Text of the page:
Women at Higher Risk of Disease-related Vision Loss than Men
By Jim Greene
Published on May 30, 2010
Women are more likely than men to suffer vision loss due to eye diseases and conditions, according to two major studies. Researchers believe some of the difference may be attributable to hormone fluctuations caused by women's changing reproductive systems.
Research conducted jointly by Prevent Blindness America and the National Eye Institute showed that women are more likely to suffer from major eye diseases, such as cataracts, glaucoma, macular degeneration, and diabetic retinopathy. Nearly two-thirds of the more than 3.6 million Americans 40 and older who suffer from visual impairment or blindness are women.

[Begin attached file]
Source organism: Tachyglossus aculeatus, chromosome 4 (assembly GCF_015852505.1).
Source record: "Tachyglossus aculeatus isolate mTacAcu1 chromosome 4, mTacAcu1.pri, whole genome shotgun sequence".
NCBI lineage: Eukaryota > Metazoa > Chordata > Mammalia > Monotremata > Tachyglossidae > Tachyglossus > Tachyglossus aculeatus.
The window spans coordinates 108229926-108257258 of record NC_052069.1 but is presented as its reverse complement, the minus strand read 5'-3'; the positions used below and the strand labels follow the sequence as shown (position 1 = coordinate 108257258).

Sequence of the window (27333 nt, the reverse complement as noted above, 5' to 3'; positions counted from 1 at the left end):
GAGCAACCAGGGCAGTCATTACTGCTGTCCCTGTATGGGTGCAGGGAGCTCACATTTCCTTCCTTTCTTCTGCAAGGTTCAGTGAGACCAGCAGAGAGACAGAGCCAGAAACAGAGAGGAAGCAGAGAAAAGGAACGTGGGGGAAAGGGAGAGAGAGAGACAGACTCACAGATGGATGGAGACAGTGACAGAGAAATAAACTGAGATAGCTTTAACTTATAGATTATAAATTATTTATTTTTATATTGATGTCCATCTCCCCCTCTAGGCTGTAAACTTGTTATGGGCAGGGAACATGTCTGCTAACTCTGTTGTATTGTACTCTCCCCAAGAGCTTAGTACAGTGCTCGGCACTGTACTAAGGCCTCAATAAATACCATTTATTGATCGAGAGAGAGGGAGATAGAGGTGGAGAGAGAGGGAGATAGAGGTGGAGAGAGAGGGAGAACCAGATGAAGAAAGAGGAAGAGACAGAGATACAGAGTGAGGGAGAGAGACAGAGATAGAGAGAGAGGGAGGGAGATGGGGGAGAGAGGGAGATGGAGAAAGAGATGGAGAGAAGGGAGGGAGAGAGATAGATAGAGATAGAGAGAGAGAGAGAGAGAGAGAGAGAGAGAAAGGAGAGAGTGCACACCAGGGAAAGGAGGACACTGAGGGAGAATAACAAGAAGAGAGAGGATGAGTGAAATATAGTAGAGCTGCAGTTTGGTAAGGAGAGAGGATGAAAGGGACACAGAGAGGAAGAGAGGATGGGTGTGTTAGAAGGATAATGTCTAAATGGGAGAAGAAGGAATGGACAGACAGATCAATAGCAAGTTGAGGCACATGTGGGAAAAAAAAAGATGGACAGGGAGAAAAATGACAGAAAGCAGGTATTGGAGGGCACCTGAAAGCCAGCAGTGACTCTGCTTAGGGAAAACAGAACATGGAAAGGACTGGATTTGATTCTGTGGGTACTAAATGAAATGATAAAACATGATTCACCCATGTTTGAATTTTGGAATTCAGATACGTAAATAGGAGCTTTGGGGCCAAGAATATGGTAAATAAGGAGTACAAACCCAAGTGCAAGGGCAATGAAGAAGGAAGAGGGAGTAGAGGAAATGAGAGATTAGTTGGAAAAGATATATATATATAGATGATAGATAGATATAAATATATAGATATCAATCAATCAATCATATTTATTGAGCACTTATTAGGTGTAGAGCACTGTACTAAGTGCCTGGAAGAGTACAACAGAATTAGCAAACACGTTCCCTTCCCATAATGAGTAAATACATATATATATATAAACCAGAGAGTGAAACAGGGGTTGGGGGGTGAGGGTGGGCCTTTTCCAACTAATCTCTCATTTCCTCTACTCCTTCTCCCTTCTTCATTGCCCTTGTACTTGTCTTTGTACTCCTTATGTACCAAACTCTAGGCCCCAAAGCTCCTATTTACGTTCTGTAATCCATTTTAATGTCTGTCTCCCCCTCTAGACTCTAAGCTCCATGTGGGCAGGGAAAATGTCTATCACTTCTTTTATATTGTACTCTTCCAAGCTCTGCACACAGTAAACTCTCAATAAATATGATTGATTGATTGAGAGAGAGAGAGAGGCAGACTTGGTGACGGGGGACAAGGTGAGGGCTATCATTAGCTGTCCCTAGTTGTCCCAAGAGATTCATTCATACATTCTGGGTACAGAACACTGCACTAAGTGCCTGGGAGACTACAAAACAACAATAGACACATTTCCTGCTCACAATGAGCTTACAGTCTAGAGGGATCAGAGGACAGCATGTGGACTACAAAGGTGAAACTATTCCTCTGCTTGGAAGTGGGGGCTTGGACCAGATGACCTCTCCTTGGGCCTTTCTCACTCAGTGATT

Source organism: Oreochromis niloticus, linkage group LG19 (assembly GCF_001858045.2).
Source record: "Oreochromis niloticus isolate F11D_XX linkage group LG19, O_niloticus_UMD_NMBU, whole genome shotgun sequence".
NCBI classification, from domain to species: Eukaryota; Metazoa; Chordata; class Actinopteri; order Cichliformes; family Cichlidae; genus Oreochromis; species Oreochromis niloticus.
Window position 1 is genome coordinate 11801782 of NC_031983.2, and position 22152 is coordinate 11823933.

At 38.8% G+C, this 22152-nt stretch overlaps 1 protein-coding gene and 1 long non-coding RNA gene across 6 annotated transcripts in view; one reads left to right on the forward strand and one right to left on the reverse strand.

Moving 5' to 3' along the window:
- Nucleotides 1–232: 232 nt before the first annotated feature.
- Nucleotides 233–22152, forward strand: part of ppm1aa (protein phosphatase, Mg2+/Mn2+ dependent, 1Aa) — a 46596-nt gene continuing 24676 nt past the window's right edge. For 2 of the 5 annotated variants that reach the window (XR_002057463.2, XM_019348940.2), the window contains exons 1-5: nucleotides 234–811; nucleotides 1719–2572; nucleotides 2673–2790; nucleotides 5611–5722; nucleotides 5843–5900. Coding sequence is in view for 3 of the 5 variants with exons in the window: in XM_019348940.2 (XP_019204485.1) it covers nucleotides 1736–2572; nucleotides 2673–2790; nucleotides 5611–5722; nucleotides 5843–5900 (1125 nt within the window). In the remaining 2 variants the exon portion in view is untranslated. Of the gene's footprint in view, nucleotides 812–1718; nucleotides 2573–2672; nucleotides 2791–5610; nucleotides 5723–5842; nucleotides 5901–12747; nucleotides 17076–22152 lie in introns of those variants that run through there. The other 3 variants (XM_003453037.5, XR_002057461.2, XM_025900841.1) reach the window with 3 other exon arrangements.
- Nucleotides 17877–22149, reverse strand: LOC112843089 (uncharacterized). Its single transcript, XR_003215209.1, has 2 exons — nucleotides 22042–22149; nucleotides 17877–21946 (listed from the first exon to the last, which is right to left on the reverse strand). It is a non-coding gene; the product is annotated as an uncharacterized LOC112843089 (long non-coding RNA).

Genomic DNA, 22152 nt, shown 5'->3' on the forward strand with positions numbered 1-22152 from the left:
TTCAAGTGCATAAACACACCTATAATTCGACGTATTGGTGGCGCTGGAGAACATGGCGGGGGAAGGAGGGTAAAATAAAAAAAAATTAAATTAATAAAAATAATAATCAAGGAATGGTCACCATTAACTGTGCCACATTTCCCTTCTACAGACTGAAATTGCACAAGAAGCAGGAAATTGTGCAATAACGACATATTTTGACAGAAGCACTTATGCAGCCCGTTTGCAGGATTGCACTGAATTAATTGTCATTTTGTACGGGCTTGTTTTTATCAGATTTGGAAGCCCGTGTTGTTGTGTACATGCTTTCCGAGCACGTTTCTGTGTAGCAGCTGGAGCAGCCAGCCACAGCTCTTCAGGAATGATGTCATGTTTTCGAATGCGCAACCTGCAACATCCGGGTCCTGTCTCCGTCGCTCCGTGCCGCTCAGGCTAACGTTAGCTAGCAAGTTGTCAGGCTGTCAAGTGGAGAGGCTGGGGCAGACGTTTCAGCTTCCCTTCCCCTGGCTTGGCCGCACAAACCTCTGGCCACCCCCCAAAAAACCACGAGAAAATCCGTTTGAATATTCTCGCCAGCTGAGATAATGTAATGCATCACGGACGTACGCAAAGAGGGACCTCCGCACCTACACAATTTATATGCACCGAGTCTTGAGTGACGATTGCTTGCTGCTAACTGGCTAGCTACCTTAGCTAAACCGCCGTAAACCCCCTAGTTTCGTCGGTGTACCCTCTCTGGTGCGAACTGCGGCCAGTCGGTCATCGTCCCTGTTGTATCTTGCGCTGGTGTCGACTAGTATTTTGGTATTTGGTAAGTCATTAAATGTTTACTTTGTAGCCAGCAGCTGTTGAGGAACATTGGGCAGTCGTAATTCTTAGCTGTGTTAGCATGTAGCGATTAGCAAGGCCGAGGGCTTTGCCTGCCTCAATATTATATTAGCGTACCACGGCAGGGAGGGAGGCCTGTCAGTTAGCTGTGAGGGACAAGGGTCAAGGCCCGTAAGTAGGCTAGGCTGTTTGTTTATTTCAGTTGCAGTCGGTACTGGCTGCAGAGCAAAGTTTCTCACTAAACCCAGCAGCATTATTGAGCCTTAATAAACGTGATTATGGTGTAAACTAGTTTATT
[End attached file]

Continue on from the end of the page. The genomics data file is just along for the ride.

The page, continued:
A less serious eye condition, but one that is among the most common, is dry eye syndrome, caused by insufficient production from the tear glands. About six million American women suffer from moderate to severe dry eye syndrome, compared to only half as many men. Women who have dry eye are generally not the best candidates for LASIK surgery.
A Swedish study looked specifically at the risk of women developing cataracts as a result of receiving hormone replacement treatment (HRT) after menopause. Those who had received HRT were 14 to 18 percent more likely to develop cataracts than those who had not. Longer HRT treatment resulted in higher likelihood.
Hormone changes due to pregnancy or fertility treatments can cause women to experience refractive changes, migraine headaches due to increased light sensitivity, or puffy eyelids that obstruct vision.